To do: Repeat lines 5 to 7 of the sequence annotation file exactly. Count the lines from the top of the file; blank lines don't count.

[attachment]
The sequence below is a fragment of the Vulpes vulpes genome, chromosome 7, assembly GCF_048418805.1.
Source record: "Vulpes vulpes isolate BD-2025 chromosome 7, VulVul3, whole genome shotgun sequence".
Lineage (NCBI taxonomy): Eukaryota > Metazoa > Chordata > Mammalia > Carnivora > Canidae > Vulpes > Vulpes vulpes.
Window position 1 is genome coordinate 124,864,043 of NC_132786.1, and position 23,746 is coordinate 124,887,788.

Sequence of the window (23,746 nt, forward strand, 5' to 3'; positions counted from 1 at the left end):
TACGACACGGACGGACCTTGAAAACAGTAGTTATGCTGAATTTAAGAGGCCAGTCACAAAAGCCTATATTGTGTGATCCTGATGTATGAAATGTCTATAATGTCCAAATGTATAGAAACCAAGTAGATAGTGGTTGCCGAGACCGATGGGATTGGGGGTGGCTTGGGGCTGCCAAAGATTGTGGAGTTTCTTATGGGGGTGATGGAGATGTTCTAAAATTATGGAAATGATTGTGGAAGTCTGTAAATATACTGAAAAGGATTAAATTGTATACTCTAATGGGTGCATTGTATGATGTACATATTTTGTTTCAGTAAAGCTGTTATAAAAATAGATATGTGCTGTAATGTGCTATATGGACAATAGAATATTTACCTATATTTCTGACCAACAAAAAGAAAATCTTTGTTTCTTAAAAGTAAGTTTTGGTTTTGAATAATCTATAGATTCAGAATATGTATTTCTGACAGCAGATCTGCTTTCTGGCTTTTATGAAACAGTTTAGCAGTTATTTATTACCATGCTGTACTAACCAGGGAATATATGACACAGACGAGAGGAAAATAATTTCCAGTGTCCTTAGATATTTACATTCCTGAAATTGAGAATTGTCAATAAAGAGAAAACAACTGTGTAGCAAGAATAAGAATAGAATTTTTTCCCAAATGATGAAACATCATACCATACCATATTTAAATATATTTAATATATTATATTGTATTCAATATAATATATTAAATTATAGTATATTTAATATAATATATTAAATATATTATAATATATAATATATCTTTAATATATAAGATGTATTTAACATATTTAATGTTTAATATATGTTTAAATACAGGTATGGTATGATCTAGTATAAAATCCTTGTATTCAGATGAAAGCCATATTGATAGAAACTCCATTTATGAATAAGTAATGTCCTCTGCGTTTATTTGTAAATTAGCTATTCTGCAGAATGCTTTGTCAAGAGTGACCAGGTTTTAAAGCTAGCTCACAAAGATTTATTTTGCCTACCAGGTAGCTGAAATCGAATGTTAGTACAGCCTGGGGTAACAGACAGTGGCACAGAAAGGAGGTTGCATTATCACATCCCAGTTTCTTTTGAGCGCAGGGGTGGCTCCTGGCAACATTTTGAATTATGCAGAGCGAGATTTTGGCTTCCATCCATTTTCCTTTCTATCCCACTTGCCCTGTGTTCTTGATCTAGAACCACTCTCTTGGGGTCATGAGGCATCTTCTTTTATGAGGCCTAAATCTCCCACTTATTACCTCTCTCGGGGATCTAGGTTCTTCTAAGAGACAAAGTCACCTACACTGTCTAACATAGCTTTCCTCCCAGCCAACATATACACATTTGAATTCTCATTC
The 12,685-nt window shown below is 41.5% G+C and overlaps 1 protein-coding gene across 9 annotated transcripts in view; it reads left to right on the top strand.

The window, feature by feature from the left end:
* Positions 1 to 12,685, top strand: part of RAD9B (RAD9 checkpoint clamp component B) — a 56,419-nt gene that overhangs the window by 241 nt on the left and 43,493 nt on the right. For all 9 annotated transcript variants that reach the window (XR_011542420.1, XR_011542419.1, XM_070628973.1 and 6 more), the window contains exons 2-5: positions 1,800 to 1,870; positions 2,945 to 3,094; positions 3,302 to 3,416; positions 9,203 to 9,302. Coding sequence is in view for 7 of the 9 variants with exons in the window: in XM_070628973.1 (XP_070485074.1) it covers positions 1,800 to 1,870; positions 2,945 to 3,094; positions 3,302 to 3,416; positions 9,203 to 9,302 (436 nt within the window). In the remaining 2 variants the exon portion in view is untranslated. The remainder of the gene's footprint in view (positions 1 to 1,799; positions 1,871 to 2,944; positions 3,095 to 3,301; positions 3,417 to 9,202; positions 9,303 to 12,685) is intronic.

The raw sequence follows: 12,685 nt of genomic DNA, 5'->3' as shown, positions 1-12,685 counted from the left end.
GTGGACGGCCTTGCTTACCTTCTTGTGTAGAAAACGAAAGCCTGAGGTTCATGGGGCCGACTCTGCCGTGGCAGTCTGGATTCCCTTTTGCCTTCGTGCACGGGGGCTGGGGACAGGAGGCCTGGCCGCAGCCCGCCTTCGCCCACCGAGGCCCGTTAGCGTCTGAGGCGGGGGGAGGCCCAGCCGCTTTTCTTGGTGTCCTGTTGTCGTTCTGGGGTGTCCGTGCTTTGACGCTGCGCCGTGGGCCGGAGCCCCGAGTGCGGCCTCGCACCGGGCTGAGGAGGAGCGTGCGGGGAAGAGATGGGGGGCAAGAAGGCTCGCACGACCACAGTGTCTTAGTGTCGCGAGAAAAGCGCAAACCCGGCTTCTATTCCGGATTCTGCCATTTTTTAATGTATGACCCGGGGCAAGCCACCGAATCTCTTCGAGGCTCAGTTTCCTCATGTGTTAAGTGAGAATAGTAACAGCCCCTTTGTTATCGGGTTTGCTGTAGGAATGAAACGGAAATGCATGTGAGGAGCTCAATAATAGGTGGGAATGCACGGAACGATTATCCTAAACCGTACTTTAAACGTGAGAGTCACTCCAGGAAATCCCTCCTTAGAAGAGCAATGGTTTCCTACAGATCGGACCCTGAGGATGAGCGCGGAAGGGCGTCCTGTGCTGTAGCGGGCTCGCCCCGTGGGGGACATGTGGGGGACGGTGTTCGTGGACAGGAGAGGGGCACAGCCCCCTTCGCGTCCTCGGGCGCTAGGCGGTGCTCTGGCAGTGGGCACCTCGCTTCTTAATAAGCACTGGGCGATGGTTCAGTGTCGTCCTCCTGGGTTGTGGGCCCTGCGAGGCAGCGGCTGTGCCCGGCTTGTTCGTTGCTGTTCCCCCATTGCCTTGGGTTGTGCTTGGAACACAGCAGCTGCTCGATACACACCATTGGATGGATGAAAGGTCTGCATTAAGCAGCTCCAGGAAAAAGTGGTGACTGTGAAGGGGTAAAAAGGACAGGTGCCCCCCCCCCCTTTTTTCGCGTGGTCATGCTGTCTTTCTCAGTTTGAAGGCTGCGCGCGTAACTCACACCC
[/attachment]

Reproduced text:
Sequence of the window (23,746 nt, forward strand, 5' to 3'; positions counted from 1 at the left end):
TACGACACGGACGGACCTTGAAAACAGTAGTTATGCTGAATTTAAGAGGCCAGTCACAAAAGCCTATATTGTGTGATCCTGATGTATGAAATGTCTATAATGTCCAAATGTATAGAAACCAAGTAGATAGTGGTTGCCGAGACCGATGGGATTGGGGGTGGCTTGGGGCTGCCAAAGATTGTGGAGTTTCTTATGGGGGTGATGGAGATGTTCTAAAATTATGGAAATGATTGTGGAAGTCTGTAAATATACTGAAAAGGATTAAATTGTATACTCTAATGGGTGCATTGTATGATGTACATATTTTGTTTCAGTAAAGCTGTTATAAAAATAGATATGTGCTGTAATGTGCTATATGGACAATAGAATATTTACCTATATTTCTGACCAACAAAAAGAAAATCTTTGTTTCTTAAAAGTAAGTTTTGGTTTTGAATAATCTATAGATTCAGAATATGTATTTCTGACAGCAGATCTGCTTTCTGGCTTTTATGAAACAGTTTAGCAGTTATTTATTACCATGCTGTACTAACCAGGGAATATATGACACAGACGAGAGGAAAATAATTTCCAGTGTCCTTAGATATTTACATTCCTGAAATTGAGAATTGTCAATAAAGAGAAAACAACTGTGTAGCAAGAATAAGAATAGAATTTTTTCCCAAATGATGAAACATCATACCATACCATATTTAAATATATTTAATATATTATATTGTATTCAATATAATATATTAAATTATAGTATATTTAATATAATATATTAAATATATTATAATATATAATATATCTTTAATATATAAGATGTATTTAACATATTTAATGTTTAATATATGTTTAAATACAGGTATGGTATGATCTAGTATAAAATCCTTGTATTCAGATGAAAGCCATATTGATAGAAACTCCATTTATGAATAAGTAATGTCCTCTGCGTTTATTTGTAAATTAGCTATTCTGCAGAATGCTTTGTCAAGAGTGACCAGGTTTTAAAGCTAGCTCACAAAGATTTATTTTGCCTACCAGGTAGCTGAAATCGAATGTTAGTACAGCCTGGGGTAACAGACAGTGGCACAGAAAGGAGGTTGCATTATCACATCCCAGTTTCTTTTGAGCGCAGGGGTGGCTCCTGGCAACATTTTGAATTATGCAGAGCGAGATTTTGGCTTCCATCCATTTTCCTTTCTATCCCACTTGCCCTGTGTTCTTGATCTAGAACCACTCTCTTGGGGTCATGAGGCATCTTCTTTTATGAGGCCTAAATCTCCCACTTATTACCTCTCTCGGGGATCTAGGTTCTTCTAAGAGACAAAGTCACCTACACTGTCTAACATAGCTTTCCTCCCAGCCAACATATACACATTTGAATTCTCATTC
The 12,685-nt window shown below is 41.5% G+C and overlaps 1 protein-coding gene across 9 annotated transcripts in view; it reads left to right on the top strand.